So...you want to start a nonprofit. Fantastic! That puts you in pretty good company. In any given year, as many as 75,000 applications for 501(c)(3) tax exemption are filed with the IRS. Less than half survive the process, but there…
Developing a proactive, comprehensive fundraising plan to make sure your organization is fully funded is just one part of a total plan for your organization. There is another plan you need to create – one that is just as important and could make your fundraising goals easier to reach.
The plan I am referring to is a marketing plan. It is your game plan to communicating with your donors, potential donors, media, public officials and anyone else that matters to your organization.
To effectively market your organization, you must first know a few things about yourself:
Determine what business you are in. Can you boil your mission statement down to something really short and sweet? For example, Habitat for Humanity is in the business of building decent, affordable homes for families in need.
It’s one of those administrative tasks that must be done every year: mailing your donors a year-end statement of their contributions. Even if you are receipting on a per gift basis, a year-end itemized report is a best practice that should be adopted. If you are already doing that, good for you! But let me ask you this…
Is your year-end donation letter making money for you?
Have you noticed that some nonprofits are still doing fairly well in this economy, even thriving, while others have suffered dramatically? What do they know that you don’t? While there are many contributing factors that underlie success in fundraising, I submit that the most important element is effective communication. One of the best places to communicate is in your receipting to donors.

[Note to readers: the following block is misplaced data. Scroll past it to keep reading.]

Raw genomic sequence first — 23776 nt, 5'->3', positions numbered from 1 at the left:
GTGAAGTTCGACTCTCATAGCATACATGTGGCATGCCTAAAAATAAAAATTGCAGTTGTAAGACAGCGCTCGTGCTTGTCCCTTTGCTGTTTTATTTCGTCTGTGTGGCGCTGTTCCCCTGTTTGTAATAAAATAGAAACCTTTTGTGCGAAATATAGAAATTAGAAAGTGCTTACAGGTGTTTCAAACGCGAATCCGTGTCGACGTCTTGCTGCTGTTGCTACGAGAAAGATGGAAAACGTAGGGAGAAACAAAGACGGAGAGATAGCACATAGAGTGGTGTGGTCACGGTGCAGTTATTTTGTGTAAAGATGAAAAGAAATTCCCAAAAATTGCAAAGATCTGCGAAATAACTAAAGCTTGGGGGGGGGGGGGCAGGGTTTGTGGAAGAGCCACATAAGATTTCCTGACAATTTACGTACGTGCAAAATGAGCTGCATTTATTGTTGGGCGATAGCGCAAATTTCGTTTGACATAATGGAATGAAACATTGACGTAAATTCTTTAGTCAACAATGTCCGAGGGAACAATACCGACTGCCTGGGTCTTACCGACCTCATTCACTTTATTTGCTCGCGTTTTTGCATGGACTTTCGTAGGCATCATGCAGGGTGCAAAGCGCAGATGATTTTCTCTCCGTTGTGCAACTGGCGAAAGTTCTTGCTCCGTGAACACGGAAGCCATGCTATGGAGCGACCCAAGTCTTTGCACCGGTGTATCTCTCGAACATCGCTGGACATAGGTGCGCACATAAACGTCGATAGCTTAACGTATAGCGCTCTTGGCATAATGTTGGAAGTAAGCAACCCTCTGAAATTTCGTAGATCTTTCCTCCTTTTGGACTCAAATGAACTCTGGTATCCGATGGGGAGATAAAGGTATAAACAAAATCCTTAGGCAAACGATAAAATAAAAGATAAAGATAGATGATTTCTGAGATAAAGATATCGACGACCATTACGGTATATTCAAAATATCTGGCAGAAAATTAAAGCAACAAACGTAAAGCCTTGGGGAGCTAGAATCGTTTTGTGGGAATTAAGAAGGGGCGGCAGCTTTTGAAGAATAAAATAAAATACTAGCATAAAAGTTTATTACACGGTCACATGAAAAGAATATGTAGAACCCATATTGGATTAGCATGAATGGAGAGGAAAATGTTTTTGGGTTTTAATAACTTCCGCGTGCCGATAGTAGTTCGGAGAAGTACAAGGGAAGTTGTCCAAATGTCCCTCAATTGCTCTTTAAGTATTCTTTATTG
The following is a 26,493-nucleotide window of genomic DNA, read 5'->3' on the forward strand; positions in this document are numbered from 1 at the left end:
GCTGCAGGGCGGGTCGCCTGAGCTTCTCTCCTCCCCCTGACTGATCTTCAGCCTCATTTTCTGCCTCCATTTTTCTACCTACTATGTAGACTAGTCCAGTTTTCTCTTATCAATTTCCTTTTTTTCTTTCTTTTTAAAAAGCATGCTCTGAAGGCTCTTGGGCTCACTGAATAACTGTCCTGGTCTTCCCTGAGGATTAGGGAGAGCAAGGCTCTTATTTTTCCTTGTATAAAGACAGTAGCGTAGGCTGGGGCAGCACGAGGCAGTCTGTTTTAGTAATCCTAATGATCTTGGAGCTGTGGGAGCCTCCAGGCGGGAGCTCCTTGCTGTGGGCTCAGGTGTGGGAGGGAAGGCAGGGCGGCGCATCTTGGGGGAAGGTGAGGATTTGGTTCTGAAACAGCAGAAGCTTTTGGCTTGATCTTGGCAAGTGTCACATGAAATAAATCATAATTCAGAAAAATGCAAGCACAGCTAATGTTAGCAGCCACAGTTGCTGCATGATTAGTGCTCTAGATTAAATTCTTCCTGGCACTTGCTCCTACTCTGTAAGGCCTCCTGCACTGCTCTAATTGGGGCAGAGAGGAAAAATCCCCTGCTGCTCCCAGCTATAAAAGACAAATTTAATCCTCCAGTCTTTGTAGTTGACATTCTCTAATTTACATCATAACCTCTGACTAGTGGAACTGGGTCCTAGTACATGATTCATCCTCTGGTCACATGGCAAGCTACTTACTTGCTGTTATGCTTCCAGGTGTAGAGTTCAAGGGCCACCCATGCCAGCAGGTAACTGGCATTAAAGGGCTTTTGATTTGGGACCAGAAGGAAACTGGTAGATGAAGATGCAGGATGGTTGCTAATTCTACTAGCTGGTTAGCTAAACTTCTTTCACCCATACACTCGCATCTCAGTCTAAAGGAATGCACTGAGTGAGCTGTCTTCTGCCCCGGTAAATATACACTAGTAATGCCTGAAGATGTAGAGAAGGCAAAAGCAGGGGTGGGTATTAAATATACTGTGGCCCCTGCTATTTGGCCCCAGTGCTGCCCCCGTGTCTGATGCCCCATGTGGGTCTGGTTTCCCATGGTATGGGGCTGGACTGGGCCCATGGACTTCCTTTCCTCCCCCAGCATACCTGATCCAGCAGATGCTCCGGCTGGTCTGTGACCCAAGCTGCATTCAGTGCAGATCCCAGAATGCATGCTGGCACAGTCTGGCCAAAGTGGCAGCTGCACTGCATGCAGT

In last week’s blog post, we looked at a set of core principles that are critical for nonprofit organizations needing to raise financial support. If you haven’t read it yet, check that one out before diving into this one. It will make the ideas discussed below more effective.
So, what are some funding strategies that work? Let’s explore four categories of fundraising: direct appeal/pledging, professional programs, self-directed programs and grant funding.
Direct appeal/pledging. With this type of fundraising, you are literally asking people to give money to your organization, either through an individual gift or a pledge. This is the simplest and most direct method of funding your nonprofit and it should be a component of most funding plans. To be effective, however, you must be able to clearly articulate your program’s purpose and why someone should support it. This requires your program to be a more attractive target for someone’s giving than some other cause. I would again recommend you read last week’s blog article for a refresher on getting your pre-funding ducks in a row. After convincing someone to donate, you must maintain a consistent stream of communication with your donors, keeping your program before them on a regular basis if you want them to continue supporting you. That can be done through a variety of creative methods, one of the best being monthly newsletters. Technology has made this so much easier and cheaper, too. Instead of the hassle of dealing with printed material and postage costs, you may wish to consider a number of online communication tools that allow you to send newsletters, promos, etc. via email. We like Constant Contact for this purpose. You can also check out Aweber and some others. All are similar in features and price. They all come with pre-designed templates that make it simple to create good looking communications. Another often-overlooked tactic is to send a receipt/thank you letter for every donation, not just at the end of the year. Just remember that donor cultivation is a never-ending process. As soon as you start letting that slide, you’ll see your support slide right with it.
It is the burning question of every nonprofit organization: "How do we get funding?" With the economy in the dumps, and recovery looking like a distant hope, this question screams for an answer. In fact, we get more requests from…